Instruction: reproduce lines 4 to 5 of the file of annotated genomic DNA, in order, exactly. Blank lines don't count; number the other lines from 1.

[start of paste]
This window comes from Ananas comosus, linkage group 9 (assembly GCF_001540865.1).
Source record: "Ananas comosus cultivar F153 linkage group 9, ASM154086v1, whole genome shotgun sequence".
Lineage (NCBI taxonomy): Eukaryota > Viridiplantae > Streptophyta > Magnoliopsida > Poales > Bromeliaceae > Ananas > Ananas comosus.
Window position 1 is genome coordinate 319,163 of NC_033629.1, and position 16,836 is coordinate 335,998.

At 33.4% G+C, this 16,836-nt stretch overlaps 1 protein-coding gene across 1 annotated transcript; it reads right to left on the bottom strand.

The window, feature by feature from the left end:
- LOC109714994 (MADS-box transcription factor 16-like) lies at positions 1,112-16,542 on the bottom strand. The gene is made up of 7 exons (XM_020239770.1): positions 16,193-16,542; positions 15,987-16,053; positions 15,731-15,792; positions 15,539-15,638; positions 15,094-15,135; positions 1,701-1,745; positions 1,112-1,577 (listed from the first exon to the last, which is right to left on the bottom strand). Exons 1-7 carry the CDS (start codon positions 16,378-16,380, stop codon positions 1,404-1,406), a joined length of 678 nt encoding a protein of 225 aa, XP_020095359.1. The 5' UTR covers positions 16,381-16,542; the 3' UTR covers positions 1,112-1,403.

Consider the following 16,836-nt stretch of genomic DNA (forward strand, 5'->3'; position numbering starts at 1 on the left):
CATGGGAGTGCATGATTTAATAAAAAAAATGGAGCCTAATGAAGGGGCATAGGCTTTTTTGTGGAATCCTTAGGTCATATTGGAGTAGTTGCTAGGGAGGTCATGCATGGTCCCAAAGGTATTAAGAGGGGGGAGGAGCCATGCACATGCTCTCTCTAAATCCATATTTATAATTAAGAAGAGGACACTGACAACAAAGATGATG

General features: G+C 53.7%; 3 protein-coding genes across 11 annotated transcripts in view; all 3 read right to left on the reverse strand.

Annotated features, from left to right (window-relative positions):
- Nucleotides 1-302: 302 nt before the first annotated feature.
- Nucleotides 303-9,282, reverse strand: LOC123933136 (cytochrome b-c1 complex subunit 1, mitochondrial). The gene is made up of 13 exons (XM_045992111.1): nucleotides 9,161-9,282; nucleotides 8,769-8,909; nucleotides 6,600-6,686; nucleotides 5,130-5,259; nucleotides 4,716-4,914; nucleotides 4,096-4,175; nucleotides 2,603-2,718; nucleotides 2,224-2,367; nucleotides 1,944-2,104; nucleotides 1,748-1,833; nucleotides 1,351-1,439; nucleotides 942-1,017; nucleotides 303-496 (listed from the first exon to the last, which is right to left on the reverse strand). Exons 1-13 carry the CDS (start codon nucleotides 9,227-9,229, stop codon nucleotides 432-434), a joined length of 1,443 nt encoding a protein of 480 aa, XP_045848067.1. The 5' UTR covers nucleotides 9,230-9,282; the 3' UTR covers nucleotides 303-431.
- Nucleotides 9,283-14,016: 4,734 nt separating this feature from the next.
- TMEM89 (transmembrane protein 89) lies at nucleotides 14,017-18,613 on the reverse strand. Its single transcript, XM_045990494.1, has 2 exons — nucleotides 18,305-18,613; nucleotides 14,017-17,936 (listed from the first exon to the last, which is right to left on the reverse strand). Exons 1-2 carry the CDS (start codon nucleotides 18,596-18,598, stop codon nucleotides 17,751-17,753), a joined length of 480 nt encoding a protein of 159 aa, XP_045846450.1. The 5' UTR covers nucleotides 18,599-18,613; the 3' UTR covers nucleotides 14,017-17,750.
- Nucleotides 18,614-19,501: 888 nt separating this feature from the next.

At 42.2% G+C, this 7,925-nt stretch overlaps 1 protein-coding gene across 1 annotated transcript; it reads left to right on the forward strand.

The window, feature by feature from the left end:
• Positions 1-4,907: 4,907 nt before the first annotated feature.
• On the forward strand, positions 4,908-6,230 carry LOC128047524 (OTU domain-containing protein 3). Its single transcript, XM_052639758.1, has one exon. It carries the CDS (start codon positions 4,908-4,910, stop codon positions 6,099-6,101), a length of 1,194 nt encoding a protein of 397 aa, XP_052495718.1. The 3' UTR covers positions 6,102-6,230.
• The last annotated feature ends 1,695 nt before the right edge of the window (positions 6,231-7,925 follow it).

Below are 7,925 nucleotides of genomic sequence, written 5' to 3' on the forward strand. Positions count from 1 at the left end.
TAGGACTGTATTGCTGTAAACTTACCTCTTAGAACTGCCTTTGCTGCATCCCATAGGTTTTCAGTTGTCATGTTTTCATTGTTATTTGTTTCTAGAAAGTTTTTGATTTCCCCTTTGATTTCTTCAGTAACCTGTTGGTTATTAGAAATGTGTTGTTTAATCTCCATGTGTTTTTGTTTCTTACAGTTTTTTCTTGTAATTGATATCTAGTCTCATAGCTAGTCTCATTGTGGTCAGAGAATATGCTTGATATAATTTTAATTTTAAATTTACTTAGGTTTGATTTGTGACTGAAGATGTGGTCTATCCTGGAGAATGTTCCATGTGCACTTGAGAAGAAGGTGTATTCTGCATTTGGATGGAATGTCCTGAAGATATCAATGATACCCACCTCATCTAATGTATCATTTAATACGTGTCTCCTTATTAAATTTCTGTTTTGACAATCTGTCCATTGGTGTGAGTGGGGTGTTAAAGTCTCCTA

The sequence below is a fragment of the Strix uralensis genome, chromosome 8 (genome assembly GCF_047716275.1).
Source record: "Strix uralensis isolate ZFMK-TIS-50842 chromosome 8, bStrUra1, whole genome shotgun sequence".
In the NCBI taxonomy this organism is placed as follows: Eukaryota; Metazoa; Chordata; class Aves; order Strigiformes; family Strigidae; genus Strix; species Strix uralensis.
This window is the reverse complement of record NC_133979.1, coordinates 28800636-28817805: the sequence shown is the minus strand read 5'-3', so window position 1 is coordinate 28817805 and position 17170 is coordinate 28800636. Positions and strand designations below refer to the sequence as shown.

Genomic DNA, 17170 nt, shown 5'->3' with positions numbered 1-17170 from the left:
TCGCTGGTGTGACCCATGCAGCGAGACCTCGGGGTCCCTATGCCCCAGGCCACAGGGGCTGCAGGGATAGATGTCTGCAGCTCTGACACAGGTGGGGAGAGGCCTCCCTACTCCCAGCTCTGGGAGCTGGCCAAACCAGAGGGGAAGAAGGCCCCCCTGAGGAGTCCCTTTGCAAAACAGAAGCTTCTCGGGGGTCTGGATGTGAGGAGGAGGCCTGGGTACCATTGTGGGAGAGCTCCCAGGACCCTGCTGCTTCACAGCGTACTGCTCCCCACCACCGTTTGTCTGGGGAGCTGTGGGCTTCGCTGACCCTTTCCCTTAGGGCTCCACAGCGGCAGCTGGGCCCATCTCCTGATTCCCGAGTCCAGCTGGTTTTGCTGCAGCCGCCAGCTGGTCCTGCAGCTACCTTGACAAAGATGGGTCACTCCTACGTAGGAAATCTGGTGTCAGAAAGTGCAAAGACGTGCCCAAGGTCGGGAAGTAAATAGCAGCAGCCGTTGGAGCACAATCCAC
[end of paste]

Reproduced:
Window position 1 is genome coordinate 319,163 of NC_033629.1, and position 16,836 is coordinate 335,998.

At 33.4% G+C, this 16,836-nt stretch overlaps 1 protein-coding gene across 1 annotated transcript; it reads right to left on the bottom strand.